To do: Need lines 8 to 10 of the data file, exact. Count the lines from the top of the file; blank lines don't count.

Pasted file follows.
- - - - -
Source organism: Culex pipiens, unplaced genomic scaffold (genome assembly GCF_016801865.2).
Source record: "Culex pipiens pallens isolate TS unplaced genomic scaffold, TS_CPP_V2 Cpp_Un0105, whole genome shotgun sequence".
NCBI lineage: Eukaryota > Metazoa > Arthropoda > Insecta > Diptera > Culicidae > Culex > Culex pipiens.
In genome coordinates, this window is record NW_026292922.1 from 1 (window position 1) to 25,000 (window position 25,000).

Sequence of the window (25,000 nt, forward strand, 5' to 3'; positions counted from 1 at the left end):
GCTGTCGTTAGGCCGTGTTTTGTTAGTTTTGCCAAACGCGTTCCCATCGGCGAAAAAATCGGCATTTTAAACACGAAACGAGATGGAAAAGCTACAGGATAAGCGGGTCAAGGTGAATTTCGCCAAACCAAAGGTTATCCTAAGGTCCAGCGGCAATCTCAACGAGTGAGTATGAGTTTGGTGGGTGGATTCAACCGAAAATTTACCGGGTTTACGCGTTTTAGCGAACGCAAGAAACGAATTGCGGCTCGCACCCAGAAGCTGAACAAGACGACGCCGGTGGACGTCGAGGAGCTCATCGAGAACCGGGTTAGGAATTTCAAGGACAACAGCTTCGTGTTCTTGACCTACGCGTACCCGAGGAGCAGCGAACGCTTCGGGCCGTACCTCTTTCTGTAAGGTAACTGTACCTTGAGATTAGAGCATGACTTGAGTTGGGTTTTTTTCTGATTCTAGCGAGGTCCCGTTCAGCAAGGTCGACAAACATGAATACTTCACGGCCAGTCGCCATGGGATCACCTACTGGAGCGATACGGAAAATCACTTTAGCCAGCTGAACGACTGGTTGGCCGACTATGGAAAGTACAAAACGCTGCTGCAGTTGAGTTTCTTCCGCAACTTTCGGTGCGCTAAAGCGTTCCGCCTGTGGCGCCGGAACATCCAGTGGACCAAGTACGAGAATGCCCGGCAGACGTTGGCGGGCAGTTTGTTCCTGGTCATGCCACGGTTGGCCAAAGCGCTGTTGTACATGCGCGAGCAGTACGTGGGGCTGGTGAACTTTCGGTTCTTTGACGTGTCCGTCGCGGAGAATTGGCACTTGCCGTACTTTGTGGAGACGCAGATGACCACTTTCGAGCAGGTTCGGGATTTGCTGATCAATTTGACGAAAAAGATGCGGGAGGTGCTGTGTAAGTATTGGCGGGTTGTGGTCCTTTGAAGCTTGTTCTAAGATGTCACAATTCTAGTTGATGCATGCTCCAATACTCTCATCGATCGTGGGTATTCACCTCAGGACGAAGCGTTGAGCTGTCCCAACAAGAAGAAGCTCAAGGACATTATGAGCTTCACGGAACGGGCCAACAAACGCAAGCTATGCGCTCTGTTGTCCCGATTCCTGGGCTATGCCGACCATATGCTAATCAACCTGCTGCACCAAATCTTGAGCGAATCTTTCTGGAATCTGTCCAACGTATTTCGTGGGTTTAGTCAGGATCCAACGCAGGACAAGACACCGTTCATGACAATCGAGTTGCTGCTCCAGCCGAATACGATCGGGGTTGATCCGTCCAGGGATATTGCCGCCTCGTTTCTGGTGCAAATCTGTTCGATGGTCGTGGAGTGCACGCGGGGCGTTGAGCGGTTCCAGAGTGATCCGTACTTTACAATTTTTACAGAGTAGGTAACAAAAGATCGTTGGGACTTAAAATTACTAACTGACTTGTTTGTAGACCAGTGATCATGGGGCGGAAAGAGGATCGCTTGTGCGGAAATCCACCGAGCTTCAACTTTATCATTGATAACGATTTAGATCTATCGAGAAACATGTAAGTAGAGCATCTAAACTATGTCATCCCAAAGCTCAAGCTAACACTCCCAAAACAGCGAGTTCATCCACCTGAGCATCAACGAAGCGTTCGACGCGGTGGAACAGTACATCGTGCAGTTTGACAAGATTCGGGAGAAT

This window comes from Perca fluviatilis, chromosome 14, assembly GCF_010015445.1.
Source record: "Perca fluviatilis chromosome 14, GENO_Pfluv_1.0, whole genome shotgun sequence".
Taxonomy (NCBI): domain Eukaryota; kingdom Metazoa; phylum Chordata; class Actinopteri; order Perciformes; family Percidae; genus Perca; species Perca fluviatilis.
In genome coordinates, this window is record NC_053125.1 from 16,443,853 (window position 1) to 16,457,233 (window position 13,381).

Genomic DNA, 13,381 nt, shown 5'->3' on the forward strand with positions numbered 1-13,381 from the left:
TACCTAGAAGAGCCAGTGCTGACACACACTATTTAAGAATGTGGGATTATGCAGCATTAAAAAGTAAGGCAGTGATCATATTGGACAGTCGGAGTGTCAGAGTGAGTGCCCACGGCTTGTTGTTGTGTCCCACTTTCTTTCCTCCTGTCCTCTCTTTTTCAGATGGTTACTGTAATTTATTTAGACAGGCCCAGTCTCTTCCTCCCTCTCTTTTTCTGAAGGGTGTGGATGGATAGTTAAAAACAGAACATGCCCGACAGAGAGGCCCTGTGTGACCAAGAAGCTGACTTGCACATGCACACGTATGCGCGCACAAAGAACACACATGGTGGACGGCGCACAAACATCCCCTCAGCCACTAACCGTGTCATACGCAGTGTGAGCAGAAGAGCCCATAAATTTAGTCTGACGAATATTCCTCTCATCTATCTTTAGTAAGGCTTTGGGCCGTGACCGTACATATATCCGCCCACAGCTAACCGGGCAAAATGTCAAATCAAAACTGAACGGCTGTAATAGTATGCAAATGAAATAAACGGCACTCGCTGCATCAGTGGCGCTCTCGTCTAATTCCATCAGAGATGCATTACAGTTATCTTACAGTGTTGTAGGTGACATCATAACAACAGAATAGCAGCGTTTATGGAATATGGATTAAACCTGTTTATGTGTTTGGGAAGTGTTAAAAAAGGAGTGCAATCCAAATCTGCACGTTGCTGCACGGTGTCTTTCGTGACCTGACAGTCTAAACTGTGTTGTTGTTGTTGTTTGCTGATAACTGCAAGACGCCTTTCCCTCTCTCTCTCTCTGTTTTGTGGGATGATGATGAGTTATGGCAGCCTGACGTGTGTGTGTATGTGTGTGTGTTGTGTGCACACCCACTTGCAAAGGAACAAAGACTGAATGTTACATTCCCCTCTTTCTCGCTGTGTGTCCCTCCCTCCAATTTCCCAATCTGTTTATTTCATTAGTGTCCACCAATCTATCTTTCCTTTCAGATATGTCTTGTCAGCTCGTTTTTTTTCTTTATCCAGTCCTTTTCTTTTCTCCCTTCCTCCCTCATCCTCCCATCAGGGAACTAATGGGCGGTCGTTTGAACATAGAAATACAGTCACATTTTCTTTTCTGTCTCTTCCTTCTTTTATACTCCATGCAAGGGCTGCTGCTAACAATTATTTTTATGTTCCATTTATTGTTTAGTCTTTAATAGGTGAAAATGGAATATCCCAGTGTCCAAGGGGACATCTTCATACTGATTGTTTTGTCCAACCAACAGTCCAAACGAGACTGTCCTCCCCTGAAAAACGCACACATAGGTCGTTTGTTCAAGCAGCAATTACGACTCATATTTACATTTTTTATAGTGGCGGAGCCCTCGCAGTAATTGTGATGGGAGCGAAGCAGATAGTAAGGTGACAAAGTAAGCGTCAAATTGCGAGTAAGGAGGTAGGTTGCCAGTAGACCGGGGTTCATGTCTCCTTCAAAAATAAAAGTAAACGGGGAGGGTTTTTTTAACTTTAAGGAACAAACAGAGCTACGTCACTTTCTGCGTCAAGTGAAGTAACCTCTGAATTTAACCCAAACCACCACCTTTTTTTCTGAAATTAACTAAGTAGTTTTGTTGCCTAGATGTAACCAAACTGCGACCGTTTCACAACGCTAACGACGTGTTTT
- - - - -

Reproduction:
Source record: "Perca fluviatilis chromosome 14, GENO_Pfluv_1.0, whole genome shotgun sequence".
Taxonomy (NCBI): domain Eukaryota; kingdom Metazoa; phylum Chordata; class Actinopteri; order Perciformes; family Percidae; genus Perca; species Perca fluviatilis.
In genome coordinates, this window is record NC_053125.1 from 16,443,853 (window position 1) to 16,457,233 (window position 13,381).